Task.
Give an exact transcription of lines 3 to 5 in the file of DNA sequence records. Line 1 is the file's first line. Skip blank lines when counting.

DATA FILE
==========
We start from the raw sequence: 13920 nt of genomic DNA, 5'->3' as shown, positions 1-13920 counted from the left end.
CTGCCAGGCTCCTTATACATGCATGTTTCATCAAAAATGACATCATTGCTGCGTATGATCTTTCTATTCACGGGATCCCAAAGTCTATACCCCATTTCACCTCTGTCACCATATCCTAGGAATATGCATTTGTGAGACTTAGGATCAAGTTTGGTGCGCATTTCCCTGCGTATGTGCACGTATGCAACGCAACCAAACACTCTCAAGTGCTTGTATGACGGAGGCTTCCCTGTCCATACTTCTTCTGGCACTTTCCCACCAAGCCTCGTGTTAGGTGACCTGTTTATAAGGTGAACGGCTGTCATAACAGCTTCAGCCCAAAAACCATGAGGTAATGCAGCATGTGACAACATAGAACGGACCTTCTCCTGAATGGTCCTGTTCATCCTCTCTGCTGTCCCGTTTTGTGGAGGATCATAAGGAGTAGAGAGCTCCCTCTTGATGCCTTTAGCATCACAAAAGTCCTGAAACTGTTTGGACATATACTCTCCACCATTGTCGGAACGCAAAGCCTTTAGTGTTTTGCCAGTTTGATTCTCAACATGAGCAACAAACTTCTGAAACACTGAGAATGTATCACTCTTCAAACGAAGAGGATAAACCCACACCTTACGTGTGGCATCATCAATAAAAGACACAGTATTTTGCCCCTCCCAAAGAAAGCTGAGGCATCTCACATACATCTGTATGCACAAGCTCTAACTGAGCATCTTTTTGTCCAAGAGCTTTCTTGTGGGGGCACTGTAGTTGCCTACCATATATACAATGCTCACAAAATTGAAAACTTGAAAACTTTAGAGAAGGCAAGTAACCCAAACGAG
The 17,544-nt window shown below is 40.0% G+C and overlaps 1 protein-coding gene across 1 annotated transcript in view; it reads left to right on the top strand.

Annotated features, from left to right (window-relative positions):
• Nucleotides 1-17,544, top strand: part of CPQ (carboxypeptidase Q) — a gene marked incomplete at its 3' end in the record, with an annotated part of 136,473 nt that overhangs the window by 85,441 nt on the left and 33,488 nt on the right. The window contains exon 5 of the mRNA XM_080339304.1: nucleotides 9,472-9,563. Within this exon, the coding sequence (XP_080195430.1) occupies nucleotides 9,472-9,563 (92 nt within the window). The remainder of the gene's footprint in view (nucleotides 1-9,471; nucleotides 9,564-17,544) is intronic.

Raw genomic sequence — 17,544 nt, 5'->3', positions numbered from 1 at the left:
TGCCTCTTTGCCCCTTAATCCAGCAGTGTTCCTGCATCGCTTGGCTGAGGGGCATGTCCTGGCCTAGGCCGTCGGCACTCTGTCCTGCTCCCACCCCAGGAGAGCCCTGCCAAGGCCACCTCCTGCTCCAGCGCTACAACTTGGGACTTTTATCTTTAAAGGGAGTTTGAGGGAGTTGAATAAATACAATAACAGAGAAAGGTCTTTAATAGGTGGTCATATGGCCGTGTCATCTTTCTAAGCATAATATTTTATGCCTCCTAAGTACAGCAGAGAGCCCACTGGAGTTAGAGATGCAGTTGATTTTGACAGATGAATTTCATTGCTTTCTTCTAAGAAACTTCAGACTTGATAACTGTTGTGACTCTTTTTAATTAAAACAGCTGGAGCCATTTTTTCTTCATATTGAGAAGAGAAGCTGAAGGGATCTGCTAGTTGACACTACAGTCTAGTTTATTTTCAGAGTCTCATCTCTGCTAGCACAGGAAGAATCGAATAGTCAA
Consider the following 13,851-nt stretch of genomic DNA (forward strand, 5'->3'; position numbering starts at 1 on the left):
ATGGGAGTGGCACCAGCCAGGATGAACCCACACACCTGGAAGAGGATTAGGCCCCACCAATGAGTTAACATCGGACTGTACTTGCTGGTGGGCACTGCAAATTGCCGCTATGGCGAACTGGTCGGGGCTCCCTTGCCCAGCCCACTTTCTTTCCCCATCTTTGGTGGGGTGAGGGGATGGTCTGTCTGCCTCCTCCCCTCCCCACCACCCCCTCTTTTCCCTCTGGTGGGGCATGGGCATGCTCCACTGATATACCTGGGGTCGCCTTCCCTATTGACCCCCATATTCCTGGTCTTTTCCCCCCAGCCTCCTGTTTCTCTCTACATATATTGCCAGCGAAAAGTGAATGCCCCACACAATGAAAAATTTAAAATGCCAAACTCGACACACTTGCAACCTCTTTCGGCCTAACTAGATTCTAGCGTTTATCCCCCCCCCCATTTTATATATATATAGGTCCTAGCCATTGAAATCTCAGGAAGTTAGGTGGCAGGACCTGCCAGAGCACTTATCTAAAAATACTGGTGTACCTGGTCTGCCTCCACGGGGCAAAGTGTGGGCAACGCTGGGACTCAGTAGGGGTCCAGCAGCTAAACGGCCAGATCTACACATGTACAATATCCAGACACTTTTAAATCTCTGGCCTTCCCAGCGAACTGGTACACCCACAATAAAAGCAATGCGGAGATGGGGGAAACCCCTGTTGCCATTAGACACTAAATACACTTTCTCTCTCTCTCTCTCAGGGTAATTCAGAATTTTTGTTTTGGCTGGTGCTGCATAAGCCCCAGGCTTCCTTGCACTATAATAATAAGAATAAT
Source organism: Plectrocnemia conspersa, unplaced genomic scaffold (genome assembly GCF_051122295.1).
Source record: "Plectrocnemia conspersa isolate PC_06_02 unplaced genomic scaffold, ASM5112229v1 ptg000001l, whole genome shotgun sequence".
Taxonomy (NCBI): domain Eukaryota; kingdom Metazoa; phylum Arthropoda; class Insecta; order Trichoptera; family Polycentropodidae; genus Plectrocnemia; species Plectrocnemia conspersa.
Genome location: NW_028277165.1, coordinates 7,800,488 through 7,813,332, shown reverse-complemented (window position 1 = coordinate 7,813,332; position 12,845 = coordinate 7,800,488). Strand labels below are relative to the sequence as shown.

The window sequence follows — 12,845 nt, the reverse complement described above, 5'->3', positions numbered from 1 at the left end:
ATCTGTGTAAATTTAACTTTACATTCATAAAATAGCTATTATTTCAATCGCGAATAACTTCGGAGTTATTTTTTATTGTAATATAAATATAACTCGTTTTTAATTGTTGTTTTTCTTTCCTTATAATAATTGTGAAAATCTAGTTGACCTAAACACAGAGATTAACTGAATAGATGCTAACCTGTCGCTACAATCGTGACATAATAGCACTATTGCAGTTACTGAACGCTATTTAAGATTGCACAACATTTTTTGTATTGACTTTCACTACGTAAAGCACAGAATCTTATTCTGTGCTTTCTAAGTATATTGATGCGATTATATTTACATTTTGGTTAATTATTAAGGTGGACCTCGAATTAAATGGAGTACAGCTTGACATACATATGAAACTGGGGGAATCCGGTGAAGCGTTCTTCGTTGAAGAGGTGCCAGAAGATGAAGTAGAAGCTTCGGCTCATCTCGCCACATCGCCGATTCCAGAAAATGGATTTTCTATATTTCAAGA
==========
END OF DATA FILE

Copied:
The 17,544-nt window shown below is 40.0% G+C and overlaps 1 protein-coding gene across 1 annotated transcript in view; it reads left to right on the top strand.

Annotated features, from left to right (window-relative positions):
• Nucleotides 1-17,544, top strand: part of CPQ (carboxypeptidase Q) — a gene marked incomplete at its 3' end in the record, with an annotated part of 136,473 nt that overhangs the window by 85,441 nt on the left and 33,488 nt on the right. The window contains exon 5 of the mRNA XM_080339304.1: nucleotides 9,472-9,563. Within this exon, the coding sequence (XP_080195430.1) occupies nucleotides 9,472-9,563 (92 nt within the window). The remainder of the gene's footprint in view (nucleotides 1-9,471; nucleotides 9,564-17,544) is intronic.